Toddler - Food - starting solids Toddler - Food - starting solids

Starting on solids

Starting on solids

One of the most important things you can give your baby is a balanced, healthy diet. For the first few months, baby feeding is pretty straightforward because your little darling drinks her food, rather than eats it. The World Health Organisation recommends exclusive breastfeeding for the first 6 months (exclusive meaning only breast milk is given to your baby and nothing else – no water, no pap, just breast milk. At 6 months you start introducing solid food and carry on breastfeeding for at least 2 years). At 6 months of age, the next significant step in baby feeding takes place: eating solids. For first-time parents, this can be a big deal, as you probably don’t have a clue about what to feed your little one. Also, you may be worried about hygiene and all those food allergies that seem to be about these days.

Starting to feed baby

Preparing food for baby can be an enjoyable task once you’ve gotten the hang of it, and you’ll get a real kick out of watching your baby experience their first mouthfuls of squished banana or stewed apple. Make sure you have the camera ready to capture the funny looks on his or her face – the expressions could range from astonishment to disgust to indignant to sheer delight!

As a general guideline, make sure they’re getting a variety of nutrient-rich, unprocessed foods such as fruit, vegetables and red and white meat. If your baby is vegetarian, ensure that you check with your doctor that they’re getting enough nutrients. For more information, visit our page on early nutrition.

How to tell when baby is ready for solid foods

If you’re wondering when to start your baby on solids, it’s usually around the age of 6 months. At around 6 months, breast milk or formula can no longer provide all the nutrients that baby needs. Avoid waiting much longer than this to ensure that your baby is getting everything that they need, as well that they are open to eating solids.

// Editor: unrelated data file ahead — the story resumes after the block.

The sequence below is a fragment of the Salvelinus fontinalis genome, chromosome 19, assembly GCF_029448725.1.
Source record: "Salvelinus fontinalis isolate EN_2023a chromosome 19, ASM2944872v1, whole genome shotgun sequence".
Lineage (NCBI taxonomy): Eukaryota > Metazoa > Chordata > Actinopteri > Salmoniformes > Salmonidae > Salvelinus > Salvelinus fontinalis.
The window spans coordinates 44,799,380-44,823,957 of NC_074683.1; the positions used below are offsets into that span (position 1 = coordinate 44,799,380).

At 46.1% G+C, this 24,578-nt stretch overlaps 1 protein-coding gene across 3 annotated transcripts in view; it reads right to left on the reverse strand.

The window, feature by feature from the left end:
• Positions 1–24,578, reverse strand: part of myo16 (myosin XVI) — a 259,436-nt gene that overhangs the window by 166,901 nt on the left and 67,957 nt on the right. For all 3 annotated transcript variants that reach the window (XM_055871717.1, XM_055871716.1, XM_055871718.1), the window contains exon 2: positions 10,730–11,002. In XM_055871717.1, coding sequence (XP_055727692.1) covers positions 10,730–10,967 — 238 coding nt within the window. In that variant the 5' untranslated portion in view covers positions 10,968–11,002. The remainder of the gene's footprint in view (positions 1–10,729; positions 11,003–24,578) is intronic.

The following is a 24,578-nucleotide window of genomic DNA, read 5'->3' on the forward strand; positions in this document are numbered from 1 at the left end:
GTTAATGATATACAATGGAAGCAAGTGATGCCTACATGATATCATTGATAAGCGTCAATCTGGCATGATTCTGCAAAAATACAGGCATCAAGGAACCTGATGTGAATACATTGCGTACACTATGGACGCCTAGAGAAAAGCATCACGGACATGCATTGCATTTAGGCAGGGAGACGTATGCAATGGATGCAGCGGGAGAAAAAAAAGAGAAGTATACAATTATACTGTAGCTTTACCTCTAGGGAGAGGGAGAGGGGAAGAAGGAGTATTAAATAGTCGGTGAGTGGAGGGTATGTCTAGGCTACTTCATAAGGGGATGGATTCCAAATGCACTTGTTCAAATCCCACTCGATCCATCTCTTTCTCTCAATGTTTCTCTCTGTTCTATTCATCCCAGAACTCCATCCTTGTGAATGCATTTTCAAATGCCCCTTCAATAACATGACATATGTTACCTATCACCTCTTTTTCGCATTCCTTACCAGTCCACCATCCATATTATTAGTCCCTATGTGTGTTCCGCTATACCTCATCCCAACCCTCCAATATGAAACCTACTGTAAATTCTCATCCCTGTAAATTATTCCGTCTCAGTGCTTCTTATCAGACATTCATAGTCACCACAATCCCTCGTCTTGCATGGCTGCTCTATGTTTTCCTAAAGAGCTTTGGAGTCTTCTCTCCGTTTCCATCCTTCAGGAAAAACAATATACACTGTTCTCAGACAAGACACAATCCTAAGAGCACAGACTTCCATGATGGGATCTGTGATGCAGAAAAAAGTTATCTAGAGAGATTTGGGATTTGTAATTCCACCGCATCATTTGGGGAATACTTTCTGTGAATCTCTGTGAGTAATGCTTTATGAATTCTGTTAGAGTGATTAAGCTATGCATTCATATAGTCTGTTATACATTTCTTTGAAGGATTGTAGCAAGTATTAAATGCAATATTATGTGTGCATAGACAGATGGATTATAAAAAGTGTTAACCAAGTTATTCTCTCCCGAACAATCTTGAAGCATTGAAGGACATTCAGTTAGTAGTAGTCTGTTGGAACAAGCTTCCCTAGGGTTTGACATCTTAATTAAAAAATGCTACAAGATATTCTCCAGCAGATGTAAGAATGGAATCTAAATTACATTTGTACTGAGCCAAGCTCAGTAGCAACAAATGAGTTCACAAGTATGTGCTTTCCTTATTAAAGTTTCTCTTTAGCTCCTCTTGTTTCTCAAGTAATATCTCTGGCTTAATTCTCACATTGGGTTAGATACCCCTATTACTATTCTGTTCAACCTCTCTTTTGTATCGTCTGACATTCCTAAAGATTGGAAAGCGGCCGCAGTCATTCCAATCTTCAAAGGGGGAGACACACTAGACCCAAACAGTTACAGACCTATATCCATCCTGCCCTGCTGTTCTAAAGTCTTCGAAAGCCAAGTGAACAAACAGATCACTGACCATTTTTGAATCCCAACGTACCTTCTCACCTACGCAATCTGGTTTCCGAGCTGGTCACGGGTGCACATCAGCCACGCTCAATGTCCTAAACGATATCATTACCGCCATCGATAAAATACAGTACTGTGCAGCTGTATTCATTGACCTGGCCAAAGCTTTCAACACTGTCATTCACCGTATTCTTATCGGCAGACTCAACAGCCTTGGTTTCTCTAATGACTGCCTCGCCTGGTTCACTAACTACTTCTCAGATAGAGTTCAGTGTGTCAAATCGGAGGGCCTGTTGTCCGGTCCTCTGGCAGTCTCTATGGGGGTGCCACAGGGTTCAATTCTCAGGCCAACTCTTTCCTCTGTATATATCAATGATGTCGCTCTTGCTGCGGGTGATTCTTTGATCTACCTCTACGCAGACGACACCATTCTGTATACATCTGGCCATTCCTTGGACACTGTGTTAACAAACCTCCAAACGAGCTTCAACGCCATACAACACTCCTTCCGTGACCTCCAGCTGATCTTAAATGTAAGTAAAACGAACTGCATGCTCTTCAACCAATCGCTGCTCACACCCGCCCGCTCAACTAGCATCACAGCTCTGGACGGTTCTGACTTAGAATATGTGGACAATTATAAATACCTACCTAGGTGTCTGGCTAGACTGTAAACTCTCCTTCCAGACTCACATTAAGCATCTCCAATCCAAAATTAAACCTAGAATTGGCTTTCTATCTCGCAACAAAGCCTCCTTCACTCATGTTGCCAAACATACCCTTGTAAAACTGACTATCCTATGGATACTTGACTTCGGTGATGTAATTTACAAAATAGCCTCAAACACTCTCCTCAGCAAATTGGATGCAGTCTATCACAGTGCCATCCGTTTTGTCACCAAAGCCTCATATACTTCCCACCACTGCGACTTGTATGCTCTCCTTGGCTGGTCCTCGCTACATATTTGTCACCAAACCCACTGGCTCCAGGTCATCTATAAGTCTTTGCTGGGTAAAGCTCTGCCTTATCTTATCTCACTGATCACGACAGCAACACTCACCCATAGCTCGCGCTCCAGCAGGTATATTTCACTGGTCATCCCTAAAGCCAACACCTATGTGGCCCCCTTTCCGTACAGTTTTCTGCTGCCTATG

You may even notice that your baby is starting to take more of an interest in what you’re eating and attempting to put different foods in their mouth. This is also a good sign that they are ready to start eating grown up food!

When starting on solid foods make sure that it’s blended into a fine puree. Introduce a number of foods, and rotate them throughout the week to create more variety and balance in your little one’s diet. Because eating is a new experience, baby’s first solids need to be smooth and moist so they’re easy to swallow, yet interesting and tasty so they are eager for more. Read our article on early nutrition for more.

Food allergies in babies

Food allergies are becoming more and more common all over the world and it’s important that you get baby to a doctor if you suspect that they may be allergic to something you’re feeding them. Some of the most common allergies and intolerances include:

  • Lactose intolerance

  • Peanut allergy

  • Wheat/gluten intolerance

  • Milk allergy

  • Egg allergy

  • Soy allergy

  • Shellfish allergy

Always keep an eye on whether your baby experiences any abnormal reactions to these foods when you’re first introducing them. Allergic reactions usually occur soon after eating the allergen. If the child experiences a severe reaction (trouble breathing/wheezing, severe vomiting) urgent medical attention is required. Around 6 months there is a window of opportunity to introduce solids of all varieties quite quickly to your baby which will decrease the incidence of food allergies.

Nutrition for breastfeeding mums

As you’re breastfeeding and gradually weaning baby, don’t forget about your own nutrition! Continue eating plenty of fruits, veggies, red and white meat, seafood, nuts and seeds to keep your energy and nutrition levels up.


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